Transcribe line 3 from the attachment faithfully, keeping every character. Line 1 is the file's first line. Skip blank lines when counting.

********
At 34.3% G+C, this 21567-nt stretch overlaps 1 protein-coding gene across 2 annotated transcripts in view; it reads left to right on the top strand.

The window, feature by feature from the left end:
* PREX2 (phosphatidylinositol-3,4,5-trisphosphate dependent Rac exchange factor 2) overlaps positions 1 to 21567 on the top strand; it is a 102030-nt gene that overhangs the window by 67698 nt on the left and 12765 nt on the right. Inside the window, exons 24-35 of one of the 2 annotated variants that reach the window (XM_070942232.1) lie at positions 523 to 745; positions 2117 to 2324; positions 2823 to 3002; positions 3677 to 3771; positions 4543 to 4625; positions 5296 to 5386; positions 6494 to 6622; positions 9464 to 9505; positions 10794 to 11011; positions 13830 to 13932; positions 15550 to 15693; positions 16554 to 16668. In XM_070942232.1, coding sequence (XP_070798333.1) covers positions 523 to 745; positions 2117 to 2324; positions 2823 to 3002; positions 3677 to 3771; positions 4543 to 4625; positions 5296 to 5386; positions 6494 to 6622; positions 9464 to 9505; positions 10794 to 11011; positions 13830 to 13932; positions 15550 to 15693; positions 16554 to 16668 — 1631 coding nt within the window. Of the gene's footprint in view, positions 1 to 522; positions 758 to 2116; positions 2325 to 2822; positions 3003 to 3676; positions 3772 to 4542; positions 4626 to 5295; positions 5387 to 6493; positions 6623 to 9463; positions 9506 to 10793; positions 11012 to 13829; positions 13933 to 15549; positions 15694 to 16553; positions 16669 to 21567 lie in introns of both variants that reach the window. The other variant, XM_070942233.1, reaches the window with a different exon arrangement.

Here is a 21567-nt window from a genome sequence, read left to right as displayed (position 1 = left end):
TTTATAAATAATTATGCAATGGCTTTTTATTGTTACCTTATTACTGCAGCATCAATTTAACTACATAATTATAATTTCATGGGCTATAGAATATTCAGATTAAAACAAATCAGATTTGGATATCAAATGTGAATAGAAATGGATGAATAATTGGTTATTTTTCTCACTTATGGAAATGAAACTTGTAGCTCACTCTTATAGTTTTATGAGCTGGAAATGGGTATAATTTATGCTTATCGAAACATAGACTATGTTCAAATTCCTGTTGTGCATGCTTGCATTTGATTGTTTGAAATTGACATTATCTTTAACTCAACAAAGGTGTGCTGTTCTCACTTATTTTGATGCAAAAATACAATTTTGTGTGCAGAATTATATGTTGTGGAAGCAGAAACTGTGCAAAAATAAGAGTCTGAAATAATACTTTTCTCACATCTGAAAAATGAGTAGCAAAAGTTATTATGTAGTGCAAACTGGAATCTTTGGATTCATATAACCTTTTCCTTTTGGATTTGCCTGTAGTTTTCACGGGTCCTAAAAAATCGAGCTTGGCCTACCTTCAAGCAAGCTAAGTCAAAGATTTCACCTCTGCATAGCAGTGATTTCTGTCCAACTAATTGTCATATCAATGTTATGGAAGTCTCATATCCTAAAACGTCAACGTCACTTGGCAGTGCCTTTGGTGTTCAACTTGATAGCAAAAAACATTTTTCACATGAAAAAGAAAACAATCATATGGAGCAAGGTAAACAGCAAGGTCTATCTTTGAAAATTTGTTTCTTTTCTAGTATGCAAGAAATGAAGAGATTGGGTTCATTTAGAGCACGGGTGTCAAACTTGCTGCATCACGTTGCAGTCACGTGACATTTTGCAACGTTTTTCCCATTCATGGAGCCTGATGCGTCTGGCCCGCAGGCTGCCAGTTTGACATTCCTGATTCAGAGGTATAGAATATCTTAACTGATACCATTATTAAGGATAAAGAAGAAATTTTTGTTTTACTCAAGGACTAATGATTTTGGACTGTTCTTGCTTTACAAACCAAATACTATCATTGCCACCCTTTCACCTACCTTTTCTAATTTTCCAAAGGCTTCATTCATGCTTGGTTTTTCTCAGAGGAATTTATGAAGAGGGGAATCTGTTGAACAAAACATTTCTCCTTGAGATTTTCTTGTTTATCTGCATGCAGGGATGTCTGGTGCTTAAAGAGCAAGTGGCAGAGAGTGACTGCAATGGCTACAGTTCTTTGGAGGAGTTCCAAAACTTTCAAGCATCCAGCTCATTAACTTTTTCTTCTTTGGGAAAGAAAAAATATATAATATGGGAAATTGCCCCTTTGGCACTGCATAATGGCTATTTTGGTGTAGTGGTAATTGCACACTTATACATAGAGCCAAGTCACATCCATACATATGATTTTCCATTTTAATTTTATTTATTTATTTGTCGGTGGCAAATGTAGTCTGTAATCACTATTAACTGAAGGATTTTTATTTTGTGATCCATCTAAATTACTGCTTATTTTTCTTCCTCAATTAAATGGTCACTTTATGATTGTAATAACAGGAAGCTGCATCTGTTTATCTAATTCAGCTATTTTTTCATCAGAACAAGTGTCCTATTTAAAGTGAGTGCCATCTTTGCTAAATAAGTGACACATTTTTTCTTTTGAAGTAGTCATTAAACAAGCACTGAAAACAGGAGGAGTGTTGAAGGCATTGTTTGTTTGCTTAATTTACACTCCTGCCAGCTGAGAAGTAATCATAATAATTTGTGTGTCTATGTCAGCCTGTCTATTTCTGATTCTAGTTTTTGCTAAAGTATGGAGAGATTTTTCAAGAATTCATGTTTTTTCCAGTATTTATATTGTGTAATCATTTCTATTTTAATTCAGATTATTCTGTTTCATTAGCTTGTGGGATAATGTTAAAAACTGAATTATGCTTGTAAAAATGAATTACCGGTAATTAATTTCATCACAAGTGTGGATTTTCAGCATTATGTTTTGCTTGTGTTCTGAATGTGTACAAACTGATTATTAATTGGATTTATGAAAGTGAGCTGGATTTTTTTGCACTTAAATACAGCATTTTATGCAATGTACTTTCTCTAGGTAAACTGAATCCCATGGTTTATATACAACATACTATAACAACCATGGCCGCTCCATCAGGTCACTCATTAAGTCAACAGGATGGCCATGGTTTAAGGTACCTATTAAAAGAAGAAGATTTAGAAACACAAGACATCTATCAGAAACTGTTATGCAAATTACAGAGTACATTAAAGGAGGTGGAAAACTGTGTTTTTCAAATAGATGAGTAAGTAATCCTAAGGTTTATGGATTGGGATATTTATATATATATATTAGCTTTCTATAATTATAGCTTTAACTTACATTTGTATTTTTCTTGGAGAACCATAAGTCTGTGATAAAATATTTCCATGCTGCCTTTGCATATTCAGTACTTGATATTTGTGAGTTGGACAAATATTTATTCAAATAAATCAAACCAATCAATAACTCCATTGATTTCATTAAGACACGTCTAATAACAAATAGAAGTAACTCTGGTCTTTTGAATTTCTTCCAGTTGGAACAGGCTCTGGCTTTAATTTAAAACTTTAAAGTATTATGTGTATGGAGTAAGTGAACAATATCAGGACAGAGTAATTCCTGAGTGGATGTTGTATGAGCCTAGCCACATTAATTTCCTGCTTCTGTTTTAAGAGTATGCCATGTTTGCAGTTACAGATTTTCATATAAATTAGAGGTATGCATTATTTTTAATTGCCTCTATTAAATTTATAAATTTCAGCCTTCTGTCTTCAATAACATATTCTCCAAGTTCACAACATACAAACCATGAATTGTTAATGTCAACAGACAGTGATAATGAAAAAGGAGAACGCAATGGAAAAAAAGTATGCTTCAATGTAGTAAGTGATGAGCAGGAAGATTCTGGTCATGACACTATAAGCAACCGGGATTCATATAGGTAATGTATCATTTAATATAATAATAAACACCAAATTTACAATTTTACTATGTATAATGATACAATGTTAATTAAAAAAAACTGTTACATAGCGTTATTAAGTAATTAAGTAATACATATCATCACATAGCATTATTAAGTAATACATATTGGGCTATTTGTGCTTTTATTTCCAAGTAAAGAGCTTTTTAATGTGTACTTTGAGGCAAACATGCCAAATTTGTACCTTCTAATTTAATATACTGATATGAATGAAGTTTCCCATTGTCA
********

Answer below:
* PREX2 (phosphatidylinositol-3,4,5-trisphosphate dependent Rac exchange factor 2) overlaps positions 1 to 21567 on the top strand; it is a 102030-nt gene that overhangs the window by 67698 nt on the left and 12765 nt on the right. Inside the window, exons 24-35 of one of the 2 annotated variants that reach the window (XM_070942232.1) lie at positions 523 to 745; positions 2117 to 2324; positions 2823 to 3002; positions 3677 to 3771; positions 4543 to 4625; positions 5296 to 5386; positions 6494 to 6622; positions 9464 to 9505; positions 10794 to 11011; positions 13830 to 13932; positions 15550 to 15693; positions 16554 to 16668. In XM_070942232.1, coding sequence (XP_070798333.1) covers positions 523 to 745; positions 2117 to 2324; positions 2823 to 3002; positions 3677 to 3771; positions 4543 to 4625; positions 5296 to 5386; positions 6494 to 6622; positions 9464 to 9505; positions 10794 to 11011; positions 13830 to 13932; positions 15550 to 15693; positions 16554 to 16668 — 1631 coding nt within the window. Of the gene's footprint in view, positions 1 to 522; positions 758 to 2116; positions 2325 to 2822; positions 3003 to 3676; positions 3772 to 4542; positions 4626 to 5295; positions 5387 to 6493; positions 6623 to 9463; positions 9506 to 10793; positions 11012 to 13829; positions 13933 to 15549; positions 15694 to 16553; positions 16669 to 21567 lie in introns of both variants that reach the window. The other variant, XM_070942233.1, reaches the window with a different exon arrangement.